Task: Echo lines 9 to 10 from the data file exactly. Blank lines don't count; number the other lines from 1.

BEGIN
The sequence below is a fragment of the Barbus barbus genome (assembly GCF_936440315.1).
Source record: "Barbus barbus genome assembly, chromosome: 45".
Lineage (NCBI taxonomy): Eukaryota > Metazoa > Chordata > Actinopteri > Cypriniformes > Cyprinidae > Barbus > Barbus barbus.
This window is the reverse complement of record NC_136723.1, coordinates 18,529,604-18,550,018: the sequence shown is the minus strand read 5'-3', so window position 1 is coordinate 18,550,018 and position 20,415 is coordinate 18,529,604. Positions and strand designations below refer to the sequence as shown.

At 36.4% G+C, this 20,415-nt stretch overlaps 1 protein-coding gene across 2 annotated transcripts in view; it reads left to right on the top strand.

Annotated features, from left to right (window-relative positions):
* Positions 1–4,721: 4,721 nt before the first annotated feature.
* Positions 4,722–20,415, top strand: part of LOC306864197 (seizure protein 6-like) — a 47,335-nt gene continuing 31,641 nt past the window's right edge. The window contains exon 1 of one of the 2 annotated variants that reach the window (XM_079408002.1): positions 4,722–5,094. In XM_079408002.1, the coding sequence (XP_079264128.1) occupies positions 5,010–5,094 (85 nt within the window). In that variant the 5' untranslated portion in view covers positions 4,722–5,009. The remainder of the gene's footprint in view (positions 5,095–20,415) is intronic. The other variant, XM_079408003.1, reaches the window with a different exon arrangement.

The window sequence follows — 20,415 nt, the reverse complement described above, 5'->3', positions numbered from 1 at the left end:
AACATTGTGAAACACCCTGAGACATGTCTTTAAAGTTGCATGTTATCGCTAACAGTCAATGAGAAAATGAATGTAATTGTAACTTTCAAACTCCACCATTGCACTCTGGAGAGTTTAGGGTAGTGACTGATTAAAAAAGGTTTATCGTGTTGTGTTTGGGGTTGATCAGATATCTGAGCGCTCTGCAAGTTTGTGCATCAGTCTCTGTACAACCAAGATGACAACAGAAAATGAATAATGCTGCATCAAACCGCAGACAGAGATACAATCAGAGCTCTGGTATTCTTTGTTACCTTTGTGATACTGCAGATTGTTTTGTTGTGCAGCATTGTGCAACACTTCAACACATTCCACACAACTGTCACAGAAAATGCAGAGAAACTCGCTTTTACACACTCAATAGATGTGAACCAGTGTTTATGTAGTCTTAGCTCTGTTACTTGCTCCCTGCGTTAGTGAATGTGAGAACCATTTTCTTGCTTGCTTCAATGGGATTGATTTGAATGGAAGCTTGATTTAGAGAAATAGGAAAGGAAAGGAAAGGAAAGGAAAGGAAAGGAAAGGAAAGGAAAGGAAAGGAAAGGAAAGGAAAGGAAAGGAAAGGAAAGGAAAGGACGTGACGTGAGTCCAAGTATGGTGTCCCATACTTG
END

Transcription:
The window sequence follows — 20,415 nt, the reverse complement described above, 5'->3', positions numbered from 1 at the left end:
AACATTGTGAAACACCCTGAGACATGTCTTTAAAGTTGCATGTTATCGCTAACAGTCAATGAGAAAATGAATGTAATTGTAACTTTCAAACTCCACCATTGCACTCTGGAGAGTTTAGGGTAGTGACTGATTAAAAAAGGTTTATCGTGTTGTGTTTGGGGTTGATCAGATATCTGAGCGCTCTGCAAGTTTGTGCATCAGTCTCTGTACAACCAAGATGACAACAGAAAATGAATAATGCTGCATCAAACCGCAGACAGAGATACAATCAGAGCTCTGGTATTCTTTGTTACCTTTGTGATACTGCAGATTGTTTTGTTGTGCAGCATTGTGCAACACTTCAACACATTCCACACAACTGTCACAGAAAATGCAGAGAAACTCGCTTTTACACACTCAATAGATGTGAACCAGTGTTTATGTAGTCTTAGCTCTGTTACTTGCTCCCTGCGTTAGTGAATGTGAGAACCATTTTCTTGCTTGCTTCAATGGGATTGATTTGAATGGAAGCTTGATTTAGAGAAATAGGAAAGGAAAGGAAAGGAAAGGAAAGGAAAGGAAAGGAAAGGAAAGGAAAGGAAAGGAAAGGAAAGGAAAGGAAAGGAAAGGAAAGGACGTGACGTGAGTCCAAGTATGGTGTCCCATACTTG